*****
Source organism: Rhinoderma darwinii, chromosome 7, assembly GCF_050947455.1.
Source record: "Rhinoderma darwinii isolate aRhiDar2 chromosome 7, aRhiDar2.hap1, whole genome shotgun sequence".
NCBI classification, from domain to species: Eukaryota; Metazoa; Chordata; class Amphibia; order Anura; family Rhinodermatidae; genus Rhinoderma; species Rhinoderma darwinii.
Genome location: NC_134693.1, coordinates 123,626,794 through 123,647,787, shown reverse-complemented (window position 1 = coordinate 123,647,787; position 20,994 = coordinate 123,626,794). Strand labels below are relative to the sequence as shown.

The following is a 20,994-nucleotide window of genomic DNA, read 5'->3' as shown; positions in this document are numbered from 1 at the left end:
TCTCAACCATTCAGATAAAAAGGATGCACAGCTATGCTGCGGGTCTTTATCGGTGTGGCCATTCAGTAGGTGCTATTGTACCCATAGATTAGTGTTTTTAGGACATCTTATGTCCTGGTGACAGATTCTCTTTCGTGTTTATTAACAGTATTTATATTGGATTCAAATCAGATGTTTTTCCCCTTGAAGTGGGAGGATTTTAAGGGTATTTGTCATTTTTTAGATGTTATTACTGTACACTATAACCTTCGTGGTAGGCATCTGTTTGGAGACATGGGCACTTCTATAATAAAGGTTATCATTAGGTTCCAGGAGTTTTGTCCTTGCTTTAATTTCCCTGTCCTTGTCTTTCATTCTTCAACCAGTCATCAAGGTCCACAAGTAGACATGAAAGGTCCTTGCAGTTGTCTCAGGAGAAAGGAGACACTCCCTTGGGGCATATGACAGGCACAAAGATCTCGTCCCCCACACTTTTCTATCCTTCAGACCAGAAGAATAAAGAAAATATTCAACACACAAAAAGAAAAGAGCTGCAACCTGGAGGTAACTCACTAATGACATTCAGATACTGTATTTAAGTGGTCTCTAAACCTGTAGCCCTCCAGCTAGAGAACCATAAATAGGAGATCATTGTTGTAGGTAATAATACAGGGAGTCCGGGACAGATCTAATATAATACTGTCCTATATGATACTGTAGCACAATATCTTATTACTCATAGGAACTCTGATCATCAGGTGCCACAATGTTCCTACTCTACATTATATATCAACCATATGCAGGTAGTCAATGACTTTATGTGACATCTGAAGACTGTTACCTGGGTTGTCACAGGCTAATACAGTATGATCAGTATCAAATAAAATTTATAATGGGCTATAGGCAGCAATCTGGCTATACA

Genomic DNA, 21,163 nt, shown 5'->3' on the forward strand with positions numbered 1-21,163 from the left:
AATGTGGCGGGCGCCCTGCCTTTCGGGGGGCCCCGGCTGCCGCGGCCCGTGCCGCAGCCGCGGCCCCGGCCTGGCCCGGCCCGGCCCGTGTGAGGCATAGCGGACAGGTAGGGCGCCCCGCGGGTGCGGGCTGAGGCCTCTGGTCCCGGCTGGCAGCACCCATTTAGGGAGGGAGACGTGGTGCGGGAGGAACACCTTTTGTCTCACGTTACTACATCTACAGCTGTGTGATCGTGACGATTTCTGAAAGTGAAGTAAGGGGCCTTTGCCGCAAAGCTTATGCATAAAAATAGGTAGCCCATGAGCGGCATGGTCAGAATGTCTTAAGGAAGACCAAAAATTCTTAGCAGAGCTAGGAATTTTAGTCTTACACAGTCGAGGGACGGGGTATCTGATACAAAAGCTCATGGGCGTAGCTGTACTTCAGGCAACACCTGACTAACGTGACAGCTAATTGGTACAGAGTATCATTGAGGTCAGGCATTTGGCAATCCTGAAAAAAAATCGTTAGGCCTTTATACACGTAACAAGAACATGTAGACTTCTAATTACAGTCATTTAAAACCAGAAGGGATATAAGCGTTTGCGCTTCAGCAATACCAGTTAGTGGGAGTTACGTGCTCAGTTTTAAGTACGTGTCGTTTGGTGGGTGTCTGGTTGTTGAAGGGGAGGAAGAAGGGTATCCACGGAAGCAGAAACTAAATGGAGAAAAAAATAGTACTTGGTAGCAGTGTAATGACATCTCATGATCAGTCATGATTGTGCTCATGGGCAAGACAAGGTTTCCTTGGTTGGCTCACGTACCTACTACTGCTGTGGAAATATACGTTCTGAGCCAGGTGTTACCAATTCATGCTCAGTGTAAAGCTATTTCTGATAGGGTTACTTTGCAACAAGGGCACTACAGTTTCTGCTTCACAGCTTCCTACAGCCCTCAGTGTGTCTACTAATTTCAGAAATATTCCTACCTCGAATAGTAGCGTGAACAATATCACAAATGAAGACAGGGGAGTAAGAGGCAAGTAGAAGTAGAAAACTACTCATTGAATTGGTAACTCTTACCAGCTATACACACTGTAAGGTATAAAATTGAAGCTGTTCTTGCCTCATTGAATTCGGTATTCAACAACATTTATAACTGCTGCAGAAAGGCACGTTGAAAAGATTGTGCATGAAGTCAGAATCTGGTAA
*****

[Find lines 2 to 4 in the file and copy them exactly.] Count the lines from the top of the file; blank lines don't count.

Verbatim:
Source record: "Rhinoderma darwinii isolate aRhiDar2 chromosome 7, aRhiDar2.hap1, whole genome shotgun sequence".
NCBI classification, from domain to species: Eukaryota; Metazoa; Chordata; class Amphibia; order Anura; family Rhinodermatidae; genus Rhinoderma; species Rhinoderma darwinii.
Genome location: NC_134693.1, coordinates 123,626,794 through 123,647,787, shown reverse-complemented (window position 1 = coordinate 123,647,787; position 20,994 = coordinate 123,626,794). Strand labels below are relative to the sequence as shown.